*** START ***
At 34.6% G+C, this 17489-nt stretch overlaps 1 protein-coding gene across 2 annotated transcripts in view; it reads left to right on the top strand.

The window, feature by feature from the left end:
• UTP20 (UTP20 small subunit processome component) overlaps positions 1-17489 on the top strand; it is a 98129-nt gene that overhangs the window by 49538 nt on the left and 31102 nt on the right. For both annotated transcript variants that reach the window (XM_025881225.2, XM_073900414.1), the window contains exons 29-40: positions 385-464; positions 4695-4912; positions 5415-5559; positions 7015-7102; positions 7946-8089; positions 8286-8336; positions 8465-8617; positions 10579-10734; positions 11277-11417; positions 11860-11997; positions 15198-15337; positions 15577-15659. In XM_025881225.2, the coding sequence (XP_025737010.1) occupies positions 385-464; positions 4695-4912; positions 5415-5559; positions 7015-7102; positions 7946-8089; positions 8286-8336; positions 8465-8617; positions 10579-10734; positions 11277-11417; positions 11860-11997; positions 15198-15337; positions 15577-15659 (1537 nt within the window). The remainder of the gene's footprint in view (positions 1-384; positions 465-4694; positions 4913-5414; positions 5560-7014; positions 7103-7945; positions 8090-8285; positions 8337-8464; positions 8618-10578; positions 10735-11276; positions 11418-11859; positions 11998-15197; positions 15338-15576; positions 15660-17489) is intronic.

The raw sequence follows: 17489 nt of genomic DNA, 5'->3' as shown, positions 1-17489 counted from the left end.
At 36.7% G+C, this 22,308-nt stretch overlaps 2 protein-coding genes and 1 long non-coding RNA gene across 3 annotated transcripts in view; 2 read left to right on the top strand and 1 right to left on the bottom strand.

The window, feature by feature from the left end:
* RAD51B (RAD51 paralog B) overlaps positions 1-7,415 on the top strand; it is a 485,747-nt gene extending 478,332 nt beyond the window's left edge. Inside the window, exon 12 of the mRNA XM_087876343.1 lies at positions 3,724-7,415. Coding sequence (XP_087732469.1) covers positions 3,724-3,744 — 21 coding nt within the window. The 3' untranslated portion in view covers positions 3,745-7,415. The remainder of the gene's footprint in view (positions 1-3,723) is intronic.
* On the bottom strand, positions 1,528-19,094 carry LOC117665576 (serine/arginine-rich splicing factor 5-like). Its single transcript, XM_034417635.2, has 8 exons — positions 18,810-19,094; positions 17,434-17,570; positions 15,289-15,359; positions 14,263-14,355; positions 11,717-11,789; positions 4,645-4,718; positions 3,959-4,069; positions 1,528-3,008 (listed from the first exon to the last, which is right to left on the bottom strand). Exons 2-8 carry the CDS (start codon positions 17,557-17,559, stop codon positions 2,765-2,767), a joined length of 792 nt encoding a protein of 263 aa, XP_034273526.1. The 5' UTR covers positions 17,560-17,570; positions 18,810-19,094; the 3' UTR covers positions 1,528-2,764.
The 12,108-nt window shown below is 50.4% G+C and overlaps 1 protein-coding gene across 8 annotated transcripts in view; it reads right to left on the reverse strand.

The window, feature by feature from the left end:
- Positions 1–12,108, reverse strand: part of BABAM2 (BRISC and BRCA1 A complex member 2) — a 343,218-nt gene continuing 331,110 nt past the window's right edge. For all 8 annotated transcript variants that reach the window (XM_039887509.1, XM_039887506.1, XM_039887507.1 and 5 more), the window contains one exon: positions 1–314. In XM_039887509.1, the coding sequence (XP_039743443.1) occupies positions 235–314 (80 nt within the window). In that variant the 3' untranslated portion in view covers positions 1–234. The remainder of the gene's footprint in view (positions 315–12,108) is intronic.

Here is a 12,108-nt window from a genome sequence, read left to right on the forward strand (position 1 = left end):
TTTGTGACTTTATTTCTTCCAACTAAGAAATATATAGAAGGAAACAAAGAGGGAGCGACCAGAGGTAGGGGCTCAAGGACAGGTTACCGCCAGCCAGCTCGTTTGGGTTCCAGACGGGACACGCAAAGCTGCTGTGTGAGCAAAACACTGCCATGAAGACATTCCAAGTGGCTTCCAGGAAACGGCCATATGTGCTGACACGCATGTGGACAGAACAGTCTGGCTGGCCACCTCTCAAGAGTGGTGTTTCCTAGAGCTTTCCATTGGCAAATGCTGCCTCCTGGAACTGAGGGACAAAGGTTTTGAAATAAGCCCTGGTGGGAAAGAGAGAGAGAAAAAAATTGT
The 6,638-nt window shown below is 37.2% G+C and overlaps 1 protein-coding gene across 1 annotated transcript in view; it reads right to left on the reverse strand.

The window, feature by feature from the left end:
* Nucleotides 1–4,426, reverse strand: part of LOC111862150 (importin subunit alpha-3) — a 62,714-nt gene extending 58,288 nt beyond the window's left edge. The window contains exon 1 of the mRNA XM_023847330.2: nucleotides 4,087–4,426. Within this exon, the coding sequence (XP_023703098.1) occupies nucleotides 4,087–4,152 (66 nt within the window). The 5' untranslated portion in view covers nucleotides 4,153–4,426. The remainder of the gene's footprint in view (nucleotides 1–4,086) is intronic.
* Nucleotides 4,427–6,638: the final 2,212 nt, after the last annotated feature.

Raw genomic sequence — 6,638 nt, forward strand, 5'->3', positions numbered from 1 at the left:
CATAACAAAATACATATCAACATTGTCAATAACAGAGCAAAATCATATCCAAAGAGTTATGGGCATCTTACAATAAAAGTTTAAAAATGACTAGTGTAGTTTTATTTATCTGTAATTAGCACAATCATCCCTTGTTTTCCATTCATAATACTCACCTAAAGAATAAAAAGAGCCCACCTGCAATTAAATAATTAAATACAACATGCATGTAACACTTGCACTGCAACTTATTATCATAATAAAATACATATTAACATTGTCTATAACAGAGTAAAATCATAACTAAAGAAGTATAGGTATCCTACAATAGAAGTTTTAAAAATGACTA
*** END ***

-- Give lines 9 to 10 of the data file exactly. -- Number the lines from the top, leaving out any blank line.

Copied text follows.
The 12,108-nt window shown below is 50.4% G+C and overlaps 1 protein-coding gene across 8 annotated transcripts in view; it reads right to left on the reverse strand.

The window, feature by feature from the left end: